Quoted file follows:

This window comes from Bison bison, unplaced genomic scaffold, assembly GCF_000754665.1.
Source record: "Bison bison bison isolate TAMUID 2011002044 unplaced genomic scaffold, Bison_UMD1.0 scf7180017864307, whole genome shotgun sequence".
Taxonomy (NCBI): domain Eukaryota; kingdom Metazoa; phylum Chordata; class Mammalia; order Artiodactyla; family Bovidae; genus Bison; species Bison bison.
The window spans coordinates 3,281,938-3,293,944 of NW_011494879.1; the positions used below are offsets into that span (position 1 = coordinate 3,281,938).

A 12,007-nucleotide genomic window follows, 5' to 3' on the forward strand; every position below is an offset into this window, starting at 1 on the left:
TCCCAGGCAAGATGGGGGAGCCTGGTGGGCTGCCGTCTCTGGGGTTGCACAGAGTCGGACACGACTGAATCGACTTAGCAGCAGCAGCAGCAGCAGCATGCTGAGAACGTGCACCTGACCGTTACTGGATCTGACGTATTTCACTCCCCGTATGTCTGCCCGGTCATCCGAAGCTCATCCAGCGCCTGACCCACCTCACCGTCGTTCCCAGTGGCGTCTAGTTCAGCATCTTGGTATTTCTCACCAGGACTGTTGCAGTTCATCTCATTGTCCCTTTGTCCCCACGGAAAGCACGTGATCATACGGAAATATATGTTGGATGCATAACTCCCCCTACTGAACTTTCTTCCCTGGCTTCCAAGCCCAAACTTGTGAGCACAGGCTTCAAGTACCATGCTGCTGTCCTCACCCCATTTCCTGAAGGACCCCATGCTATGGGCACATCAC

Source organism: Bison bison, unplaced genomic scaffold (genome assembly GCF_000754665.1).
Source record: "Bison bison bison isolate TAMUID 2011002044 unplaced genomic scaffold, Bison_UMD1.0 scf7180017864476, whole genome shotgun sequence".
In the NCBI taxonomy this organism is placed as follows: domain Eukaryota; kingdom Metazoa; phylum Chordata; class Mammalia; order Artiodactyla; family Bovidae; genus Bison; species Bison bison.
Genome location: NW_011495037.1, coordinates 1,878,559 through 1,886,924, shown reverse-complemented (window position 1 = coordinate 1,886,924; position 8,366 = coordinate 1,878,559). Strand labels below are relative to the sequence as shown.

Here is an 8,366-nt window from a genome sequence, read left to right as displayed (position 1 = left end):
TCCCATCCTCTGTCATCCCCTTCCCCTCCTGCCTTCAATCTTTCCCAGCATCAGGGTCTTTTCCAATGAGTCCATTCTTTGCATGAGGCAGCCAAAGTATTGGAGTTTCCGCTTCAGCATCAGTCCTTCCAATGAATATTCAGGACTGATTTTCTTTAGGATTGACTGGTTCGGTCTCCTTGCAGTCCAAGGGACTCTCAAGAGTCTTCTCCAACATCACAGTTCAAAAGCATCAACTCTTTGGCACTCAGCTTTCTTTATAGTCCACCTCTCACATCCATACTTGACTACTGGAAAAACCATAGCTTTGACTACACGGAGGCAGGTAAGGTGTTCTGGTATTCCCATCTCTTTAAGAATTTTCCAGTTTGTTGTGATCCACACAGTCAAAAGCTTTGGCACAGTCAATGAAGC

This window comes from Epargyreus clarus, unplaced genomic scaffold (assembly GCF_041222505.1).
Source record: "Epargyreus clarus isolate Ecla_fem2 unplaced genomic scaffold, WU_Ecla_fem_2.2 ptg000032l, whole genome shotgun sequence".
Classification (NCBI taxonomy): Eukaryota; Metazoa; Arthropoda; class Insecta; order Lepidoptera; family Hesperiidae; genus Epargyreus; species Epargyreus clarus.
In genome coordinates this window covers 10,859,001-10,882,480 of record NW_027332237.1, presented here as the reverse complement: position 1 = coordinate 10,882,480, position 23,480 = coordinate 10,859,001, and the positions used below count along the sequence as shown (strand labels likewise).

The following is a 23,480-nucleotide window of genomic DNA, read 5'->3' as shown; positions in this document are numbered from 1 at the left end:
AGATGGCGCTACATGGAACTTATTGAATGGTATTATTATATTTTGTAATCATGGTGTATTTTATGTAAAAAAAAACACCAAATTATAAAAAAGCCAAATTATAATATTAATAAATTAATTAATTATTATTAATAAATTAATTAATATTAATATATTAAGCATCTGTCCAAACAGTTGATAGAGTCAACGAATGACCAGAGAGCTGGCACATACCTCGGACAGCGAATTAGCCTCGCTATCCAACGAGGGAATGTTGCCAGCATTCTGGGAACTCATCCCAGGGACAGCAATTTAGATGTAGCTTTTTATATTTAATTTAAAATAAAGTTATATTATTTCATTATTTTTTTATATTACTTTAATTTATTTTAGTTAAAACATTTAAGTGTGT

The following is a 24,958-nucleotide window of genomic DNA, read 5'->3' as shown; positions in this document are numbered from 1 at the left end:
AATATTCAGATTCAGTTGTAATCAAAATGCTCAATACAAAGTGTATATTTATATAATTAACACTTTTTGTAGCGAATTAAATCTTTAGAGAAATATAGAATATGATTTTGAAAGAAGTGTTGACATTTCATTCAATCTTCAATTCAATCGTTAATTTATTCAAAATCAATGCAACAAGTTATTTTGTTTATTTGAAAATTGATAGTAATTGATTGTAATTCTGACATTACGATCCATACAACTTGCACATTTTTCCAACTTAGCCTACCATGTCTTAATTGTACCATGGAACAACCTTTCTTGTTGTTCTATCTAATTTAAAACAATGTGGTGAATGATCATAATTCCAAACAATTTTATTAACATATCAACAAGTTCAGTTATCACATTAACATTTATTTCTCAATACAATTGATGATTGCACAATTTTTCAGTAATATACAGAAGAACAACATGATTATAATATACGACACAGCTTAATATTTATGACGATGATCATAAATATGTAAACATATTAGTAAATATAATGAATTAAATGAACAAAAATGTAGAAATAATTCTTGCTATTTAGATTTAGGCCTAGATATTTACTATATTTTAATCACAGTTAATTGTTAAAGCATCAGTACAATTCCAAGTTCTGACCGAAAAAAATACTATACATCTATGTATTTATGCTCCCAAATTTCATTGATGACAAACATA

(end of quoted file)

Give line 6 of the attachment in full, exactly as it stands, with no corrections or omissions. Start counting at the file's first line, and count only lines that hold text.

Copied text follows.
TCCCAGGCAAGATGGGGGAGCCTGGTGGGCTGCCGTCTCTGGGGTTGCACAGAGTCGGACACGACTGAATCGACTTAGCAGCAGCAGCAGCAGCAGCATGCTGAGAACGTGCACCTGACCGTTACTGGATCTGACGTATTTCACTCCCCGTATGTCTGCCCGGTCATCCGAAGCTCATCCAGCGCCTGACCCACCTCACCGTCGTTCCCAGTGGCGTCTAGTTCAGCATCTTGGTATTTCTCACCAGGACTGTTGCAGTTCATCTCATTGTCCCTTTGTCCCCACGGAAAGCACGTGATCATACGGAAATATATGTTGGATGCATAACTCCCCCTACTGAACTTTCTTCCCTGGCTTCCAAGCCCAAACTTGTGAGCACAGGCTTCAAGTACCATGCTGCTGTCCTCACCCCATTTCCTGAAGGACCCCATGCTATGGGCACATCAC